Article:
Children are often the overlooked mourners. These young grievers unfortunately may never get their greatest emotional and spiritual needs met in dealing with their devastating loss. Why does this happen?
In the family, adults are dealing with their own grief. They don’t know what to do for themselves, much less what to do for hurting, grieving children. To complicate the situation further, grieving children in a family or community are often pushed aside, chastised, punished and suddenly marked as “problem children” because they act out in protest to their loss. The adults around them don’t understand that the child in grief is angry, upset, and scared….and the only coping skill they know to employ is protest, acting out and seeking attention in any way possible. These are not problem children, but children with a problem. They need the adults around them to provide comfort, encouragement and most importantly security. Grieving children who are acting out and having trouble in school are often misdiagnosed as ADD or ADHD. These troubled children will often display the symptoms of these two diagnoses.
In many communities, there are no grief support groups, agencies or professionals who reach out to grieving children. Our culture fosters two myths about children in grief. One myth is that children are too young to understand loss and therefore, they don’t grieve. Another myth is that children grieve like little adults and can have their needs met exactly the way mourning adults do. The truth is that children who are old enough to love are old enough to grieve (from Alan D. Wolfelt, PhD, Director of the Center for Loss and Life Transition http://centerforloss.com). Children do grieve. They grieve at the level of understanding they have at their developmental stage in life. And children need support, encouragement, and instruction in order to develop healthy coping skills to deal with their loss. Often when they fail to receive the needed support during grief, children will develop unhealthy coping skills which they will carry into their adult lives. The result is unhealthy, unhappy adults dealing with emotional and spiritual life problems.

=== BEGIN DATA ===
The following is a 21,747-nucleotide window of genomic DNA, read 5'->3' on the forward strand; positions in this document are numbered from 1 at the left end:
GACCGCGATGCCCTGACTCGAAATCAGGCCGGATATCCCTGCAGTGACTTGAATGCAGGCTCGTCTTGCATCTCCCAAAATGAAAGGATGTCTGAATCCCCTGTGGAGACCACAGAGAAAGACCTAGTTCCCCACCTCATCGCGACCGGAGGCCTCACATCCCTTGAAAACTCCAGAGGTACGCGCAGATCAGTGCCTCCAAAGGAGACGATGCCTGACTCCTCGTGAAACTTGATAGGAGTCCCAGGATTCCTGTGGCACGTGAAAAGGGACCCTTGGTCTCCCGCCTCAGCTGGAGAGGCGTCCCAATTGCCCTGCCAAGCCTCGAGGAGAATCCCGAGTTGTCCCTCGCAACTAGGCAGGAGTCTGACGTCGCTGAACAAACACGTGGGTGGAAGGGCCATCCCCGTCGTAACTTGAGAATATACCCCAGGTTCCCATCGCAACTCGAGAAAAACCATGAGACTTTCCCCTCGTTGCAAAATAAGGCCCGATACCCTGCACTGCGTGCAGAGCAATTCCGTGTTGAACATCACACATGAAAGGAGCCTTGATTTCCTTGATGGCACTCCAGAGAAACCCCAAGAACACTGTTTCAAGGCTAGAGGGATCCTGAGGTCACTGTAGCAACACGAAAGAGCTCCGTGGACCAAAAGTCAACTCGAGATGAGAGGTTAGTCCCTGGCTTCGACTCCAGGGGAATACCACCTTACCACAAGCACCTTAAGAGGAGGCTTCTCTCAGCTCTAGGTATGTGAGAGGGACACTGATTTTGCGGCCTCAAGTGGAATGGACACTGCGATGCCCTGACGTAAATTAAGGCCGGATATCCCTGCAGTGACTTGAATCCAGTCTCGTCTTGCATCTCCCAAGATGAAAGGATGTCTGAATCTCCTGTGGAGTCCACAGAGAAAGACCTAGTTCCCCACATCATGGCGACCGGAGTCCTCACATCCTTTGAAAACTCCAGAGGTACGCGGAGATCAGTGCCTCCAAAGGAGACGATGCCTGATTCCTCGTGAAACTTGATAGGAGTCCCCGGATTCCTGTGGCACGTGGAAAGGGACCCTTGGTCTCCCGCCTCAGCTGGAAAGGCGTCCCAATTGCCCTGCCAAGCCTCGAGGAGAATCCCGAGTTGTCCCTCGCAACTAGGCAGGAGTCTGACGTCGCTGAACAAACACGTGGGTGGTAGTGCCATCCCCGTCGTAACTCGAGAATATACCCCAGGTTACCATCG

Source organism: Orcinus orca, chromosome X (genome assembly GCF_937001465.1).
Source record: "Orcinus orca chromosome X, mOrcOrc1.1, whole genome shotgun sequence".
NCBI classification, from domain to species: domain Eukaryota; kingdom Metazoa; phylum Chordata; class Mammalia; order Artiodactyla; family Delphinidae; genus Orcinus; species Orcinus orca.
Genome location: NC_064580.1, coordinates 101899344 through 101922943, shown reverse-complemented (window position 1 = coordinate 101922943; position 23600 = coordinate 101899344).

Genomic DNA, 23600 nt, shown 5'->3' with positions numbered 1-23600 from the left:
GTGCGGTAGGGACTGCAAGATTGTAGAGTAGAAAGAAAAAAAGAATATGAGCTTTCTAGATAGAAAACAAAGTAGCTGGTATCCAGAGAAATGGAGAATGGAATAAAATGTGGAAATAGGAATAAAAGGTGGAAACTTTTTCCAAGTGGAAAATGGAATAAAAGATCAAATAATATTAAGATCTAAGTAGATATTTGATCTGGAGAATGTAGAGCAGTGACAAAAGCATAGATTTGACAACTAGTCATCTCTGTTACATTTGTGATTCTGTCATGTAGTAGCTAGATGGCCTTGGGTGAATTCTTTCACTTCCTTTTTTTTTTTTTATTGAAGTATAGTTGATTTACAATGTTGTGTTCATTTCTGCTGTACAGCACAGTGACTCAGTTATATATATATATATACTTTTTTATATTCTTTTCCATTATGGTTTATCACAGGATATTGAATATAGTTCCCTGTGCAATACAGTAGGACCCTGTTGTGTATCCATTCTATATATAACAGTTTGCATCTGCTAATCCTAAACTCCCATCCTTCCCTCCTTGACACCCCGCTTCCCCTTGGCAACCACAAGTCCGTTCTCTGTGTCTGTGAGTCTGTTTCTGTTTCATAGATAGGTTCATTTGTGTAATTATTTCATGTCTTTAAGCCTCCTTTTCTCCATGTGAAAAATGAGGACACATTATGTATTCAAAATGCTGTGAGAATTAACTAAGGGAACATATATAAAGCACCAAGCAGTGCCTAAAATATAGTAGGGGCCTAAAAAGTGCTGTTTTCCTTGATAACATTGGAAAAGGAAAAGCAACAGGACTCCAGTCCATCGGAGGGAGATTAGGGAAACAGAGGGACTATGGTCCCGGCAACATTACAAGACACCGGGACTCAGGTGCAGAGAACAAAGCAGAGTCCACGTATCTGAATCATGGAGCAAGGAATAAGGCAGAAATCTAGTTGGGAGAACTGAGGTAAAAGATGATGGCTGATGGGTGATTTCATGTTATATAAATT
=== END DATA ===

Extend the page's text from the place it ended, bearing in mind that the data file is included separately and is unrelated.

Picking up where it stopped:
HOW CAN YOU HELP?
You can reach out to grieving children at the time that they need you most. Start a program or services in your community especially for grieving children and teens. One resource for helping you to do this is the BreakWay: A Divorce Journey Curriculum (copyright, 2013, ChristianWorks for Children). For more information about the BreakWay Curriculum, go to https://www.breakway.org/ or call 972-960-9981
Written by Larry M. Barber, LPC-S, CT author of the grief survival guide “Love Never Dies: Embracing Grief with Hope and Promise” available online at Amazon and Barnes and Noble. Also available for Kindle and Nook.